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Compare and contrast the Neo Classical Age with the Romantic Age.

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Both time periods seem to be in stark opposition to one another when their values are placed against one another.  Neoclassicists were proponents of the belief that human action can result in objectivity and scientific purity.  This emphasis on rationality helped to drive the belief that human perfectibility in a strictly scientific sense is possible.  In this vein, there was a belief in a conformist and cosmopolitan reality, as both could serve to represent the highest level of human achievement and individual advancement.  By contrast, Romantics were not driven by objective reality, but rather by individual expression.  Cosmopolitan notions of society were replaced by the drive for individual solitude and a natural setting where individuals could fine "the truth" through nature.

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The neoclassical values reason, the intellect, the rational, order, balance.  The term is used somewhat synonymously with the Enlightenment and the Age of Reason.  Neoclassicism recaptures the values of Ancient Greece and Rome.  This is an age of great satire and the age of the essay.  Swift and Pope wrote during this period.

Romanticism is a strong reaction against this.  Romanticism values intuition, the spiritual, emotion, imagination, creativity, spontaneity, self-expression.  Romanticism points back to the Middle Ages, rather than to the classical.  This is the age of lyric poetry.  Woodsworth, Byron, Keats, and Shelley were romantic poets. 

This is, of course, a simplistic breakdown.  These movements or periods are extremely complex.  And I don't know why they valued their parents during these two periods.

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Compare and contrast the neoclassical age to the Romantic age, with reference to some of the important poets of each.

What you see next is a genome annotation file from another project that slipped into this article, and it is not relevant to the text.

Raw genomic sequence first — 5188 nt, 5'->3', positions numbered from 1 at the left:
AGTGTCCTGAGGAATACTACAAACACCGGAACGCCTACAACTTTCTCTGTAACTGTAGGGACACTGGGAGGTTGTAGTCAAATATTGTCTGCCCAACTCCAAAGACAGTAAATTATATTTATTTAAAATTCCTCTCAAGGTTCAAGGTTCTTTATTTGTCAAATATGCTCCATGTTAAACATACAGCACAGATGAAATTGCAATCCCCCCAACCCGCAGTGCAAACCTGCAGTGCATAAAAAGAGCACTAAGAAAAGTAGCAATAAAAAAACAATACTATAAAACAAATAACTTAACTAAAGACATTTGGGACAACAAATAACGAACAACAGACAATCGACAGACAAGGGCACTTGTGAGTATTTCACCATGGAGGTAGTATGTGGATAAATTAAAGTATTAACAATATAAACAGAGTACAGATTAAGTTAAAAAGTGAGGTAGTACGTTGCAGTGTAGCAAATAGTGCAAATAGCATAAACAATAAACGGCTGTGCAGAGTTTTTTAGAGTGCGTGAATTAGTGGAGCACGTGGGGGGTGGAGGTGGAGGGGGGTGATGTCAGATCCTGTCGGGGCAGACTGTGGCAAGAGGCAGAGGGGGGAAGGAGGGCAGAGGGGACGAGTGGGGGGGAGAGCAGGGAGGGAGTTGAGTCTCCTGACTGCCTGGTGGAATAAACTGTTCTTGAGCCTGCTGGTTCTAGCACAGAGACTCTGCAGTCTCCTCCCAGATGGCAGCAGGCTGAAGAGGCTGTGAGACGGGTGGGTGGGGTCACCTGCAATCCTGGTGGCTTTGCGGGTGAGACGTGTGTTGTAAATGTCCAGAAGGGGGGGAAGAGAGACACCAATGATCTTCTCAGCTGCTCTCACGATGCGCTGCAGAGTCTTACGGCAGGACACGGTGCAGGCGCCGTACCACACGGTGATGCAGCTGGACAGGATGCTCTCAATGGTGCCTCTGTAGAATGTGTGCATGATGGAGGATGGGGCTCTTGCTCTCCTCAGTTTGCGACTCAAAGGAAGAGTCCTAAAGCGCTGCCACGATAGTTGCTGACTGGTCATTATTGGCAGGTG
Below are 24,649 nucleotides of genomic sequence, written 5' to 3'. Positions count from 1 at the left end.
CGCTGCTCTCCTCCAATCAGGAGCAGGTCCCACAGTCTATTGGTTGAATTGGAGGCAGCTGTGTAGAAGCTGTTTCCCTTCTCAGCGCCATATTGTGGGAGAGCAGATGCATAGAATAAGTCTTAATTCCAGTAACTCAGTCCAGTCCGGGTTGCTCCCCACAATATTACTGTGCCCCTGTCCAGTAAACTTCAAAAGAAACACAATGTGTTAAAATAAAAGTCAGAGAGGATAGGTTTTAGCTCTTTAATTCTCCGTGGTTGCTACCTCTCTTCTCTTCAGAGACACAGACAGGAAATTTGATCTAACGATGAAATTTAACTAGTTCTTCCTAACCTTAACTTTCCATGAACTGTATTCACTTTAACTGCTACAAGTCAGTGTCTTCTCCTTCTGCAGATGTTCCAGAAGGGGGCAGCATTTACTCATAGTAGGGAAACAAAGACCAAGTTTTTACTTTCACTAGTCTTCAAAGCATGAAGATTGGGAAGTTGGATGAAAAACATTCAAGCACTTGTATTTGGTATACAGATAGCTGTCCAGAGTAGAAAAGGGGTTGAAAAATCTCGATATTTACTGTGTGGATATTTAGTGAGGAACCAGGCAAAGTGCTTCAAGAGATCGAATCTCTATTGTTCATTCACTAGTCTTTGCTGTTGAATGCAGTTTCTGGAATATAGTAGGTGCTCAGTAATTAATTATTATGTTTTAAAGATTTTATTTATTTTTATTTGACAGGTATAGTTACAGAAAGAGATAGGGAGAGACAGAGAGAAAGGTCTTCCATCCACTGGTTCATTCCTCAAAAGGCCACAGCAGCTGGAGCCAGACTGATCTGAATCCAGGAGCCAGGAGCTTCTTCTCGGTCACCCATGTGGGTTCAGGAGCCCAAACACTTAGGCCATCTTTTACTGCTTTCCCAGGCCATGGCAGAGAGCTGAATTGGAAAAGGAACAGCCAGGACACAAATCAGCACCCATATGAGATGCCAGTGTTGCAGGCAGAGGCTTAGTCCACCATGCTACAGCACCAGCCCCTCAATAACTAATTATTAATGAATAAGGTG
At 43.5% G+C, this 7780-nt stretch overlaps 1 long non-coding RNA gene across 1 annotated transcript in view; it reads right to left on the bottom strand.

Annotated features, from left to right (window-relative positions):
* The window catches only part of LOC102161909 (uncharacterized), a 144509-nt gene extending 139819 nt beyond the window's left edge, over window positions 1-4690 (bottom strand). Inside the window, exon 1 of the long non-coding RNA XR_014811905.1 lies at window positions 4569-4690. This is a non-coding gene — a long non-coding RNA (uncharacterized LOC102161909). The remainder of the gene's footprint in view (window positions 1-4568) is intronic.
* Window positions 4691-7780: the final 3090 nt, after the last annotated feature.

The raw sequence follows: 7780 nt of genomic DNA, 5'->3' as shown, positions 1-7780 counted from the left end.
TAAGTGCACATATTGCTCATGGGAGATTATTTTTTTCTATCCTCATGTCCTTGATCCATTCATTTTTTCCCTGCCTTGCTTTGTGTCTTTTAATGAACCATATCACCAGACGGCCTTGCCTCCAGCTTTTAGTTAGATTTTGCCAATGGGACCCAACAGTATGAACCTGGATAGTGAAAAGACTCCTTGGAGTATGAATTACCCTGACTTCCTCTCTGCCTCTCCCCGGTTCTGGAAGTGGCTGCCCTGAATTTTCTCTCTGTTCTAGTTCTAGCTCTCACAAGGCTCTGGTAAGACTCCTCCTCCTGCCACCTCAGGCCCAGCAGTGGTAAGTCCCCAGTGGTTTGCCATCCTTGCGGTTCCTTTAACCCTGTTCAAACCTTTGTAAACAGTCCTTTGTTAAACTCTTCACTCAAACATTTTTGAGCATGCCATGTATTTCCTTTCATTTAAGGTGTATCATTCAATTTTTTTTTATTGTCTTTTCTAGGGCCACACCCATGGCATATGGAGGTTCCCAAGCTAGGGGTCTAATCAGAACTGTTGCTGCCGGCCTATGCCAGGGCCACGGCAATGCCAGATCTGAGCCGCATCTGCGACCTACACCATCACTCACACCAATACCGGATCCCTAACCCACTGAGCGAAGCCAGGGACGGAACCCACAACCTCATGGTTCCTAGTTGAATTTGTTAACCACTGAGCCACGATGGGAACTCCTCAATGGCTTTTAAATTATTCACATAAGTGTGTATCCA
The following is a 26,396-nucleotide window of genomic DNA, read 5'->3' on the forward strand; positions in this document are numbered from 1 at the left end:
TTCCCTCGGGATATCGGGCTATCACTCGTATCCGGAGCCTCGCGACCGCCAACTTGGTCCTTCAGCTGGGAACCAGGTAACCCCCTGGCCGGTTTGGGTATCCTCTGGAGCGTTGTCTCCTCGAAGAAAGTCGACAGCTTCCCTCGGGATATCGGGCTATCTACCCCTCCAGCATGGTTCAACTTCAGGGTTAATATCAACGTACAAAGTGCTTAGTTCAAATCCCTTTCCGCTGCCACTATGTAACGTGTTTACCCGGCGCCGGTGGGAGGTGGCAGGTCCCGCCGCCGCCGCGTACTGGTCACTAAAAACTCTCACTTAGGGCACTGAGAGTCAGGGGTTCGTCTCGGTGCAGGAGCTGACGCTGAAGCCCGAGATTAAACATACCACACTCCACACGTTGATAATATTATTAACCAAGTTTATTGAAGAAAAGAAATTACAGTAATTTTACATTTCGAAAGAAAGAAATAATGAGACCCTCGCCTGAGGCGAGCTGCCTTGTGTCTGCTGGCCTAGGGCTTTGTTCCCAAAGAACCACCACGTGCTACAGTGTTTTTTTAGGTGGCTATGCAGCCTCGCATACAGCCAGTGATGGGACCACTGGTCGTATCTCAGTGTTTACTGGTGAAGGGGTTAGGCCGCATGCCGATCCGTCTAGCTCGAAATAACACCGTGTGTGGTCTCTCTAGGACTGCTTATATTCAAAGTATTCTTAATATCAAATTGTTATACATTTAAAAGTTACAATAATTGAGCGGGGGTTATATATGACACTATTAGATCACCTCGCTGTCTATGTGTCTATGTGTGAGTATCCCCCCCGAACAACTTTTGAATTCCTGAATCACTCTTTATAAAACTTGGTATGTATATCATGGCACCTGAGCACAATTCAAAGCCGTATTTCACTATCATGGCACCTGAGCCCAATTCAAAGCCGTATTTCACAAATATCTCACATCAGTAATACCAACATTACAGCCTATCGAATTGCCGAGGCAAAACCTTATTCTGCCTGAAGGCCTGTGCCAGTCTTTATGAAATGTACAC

While neoclassical literature valued logic and reason, Romantic literature reflected the importance of the imagination and emotions.

Neoclassical writers drew inspiration from ancient Greek and Roman forms. In fact, the nomenclature of this period reflects that focus. Neo- means "new," so authors of this period sought to make the classics new by reviving those traditional literary values. Writers of the neoclassical period valued order and control in their work; to accomplish the goals of literary balance, they emulated the values of classical thinkers such as Aristotle.

Imagination is not valued in neoclassical works as much as an intentional focus on reason and logic. Writers therefore often turned to nonfiction as a means of expressing their ideas, since this genre better aligns with the goals of logic. Influential poets who emerged during this era include John Dryden, Alexander Pope, John Milton, and Oliver Goldsmith.

Writers of the Romantic period were guided by quite different values. Their works are often centered in nature and celebrate the joys of connecting deeply with natural elements. Writers of this era also examine the importance of the individual and his spirituality. Instead of looking to lofty ideals of the past, these writers examined both the struggles and the triumphs of ordinary people.

Works produced during this era reflect the importance of the imagination and praise a wide range of human emotions. These works sometimes include supernatural or gothic elements in their quest to be open to the possibilities of the human experience. Noteworthy poets of the Romantic period include William Blake, Percy Bysshe Shelley, William Wordsworth, and John Keats.

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